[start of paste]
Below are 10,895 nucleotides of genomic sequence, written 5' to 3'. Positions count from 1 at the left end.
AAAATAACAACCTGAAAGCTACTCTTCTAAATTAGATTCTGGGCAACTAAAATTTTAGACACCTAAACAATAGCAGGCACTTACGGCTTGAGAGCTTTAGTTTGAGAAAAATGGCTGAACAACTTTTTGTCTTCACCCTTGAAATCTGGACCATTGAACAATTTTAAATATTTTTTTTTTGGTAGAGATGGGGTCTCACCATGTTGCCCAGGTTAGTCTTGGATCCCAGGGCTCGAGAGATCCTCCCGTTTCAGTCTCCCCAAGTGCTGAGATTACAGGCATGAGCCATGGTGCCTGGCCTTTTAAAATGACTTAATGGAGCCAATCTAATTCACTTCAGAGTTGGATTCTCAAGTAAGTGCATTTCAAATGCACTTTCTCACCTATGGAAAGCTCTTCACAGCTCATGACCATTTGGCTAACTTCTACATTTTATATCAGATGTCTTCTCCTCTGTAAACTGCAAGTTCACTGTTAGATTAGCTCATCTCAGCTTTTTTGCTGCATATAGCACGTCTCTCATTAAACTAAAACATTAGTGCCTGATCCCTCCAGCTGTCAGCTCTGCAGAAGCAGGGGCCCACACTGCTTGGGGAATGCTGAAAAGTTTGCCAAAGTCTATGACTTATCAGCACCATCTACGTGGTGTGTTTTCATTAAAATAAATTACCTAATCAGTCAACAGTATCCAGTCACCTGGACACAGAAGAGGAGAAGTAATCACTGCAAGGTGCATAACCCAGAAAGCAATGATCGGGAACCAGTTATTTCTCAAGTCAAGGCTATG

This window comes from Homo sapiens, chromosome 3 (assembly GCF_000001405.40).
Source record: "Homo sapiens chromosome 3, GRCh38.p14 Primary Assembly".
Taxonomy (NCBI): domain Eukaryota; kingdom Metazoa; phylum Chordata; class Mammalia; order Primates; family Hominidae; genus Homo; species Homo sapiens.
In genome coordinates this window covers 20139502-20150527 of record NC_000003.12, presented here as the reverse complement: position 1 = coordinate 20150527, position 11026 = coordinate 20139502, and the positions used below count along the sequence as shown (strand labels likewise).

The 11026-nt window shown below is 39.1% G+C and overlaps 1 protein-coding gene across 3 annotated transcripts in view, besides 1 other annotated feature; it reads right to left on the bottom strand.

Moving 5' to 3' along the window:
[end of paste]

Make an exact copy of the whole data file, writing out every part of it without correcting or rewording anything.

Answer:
Below are 10,895 nucleotides of genomic sequence, written 5' to 3'. Positions count from 1 at the left end.
AAAATAACAACCTGAAAGCTACTCTTCTAAATTAGATTCTGGGCAACTAAAATTTTAGACACCTAAACAATAGCAGGCACTTACGGCTTGAGAGCTTTAGTTTGAGAAAAATGGCTGAACAACTTTTTGTCTTCACCCTTGAAATCTGGACCATTGAACAATTTTAAATATTTTTTTTTTGGTAGAGATGGGGTCTCACCATGTTGCCCAGGTTAGTCTTGGATCCCAGGGCTCGAGAGATCCTCCCGTTTCAGTCTCCCCAAGTGCTGAGATTACAGGCATGAGCCATGGTGCCTGGCCTTTTAAAATGACTTAATGGAGCCAATCTAATTCACTTCAGAGTTGGATTCTCAAGTAAGTGCATTTCAAATGCACTTTCTCACCTATGGAAAGCTCTTCACAGCTCATGACCATTTGGCTAACTTCTACATTTTATATCAGATGTCTTCTCCTCTGTAAACTGCAAGTTCACTGTTAGATTAGCTCATCTCAGCTTTTTTGCTGCATATAGCACGTCTCTCATTAAACTAAAACATTAGTGCCTGATCCCTCCAGCTGTCAGCTCTGCAGAAGCAGGGGCCCACACTGCTTGGGGAATGCTGAAAAGTTTGCCAAAGTCTATGACTTATCAGCACCATCTACGTGGTGTGTTTTCATTAAAATAAATTACCTAATCAGTCAACAGTATCCAGTCACCTGGACACAGAAGAGGAGAAGTAATCACTGCAAGGTGCATAACCCAGAAAGCAATGATCGGGAACCAGTTATTTCTCAAGTCAAGGCTATG

This window comes from Homo sapiens, chromosome 3 (assembly GCF_000001405.40).
Source record: "Homo sapiens chromosome 3, GRCh38.p14 Primary Assembly".
Taxonomy (NCBI): domain Eukaryota; kingdom Metazoa; phylum Chordata; class Mammalia; order Primates; family Hominidae; genus Homo; species Homo sapiens.
In genome coordinates this window covers 20139502-20150527 of record NC_000003.12, presented here as the reverse complement: position 1 = coordinate 20150527, position 11026 = coordinate 20139502, and the positions used below count along the sequence as shown (strand labels likewise).

The 11026-nt window shown below is 39.1% G+C and overlaps 1 protein-coding gene across 3 annotated transcripts in view, besides 1 other annotated feature; it reads right to left on the bottom strand.

Moving 5' to 3' along the window: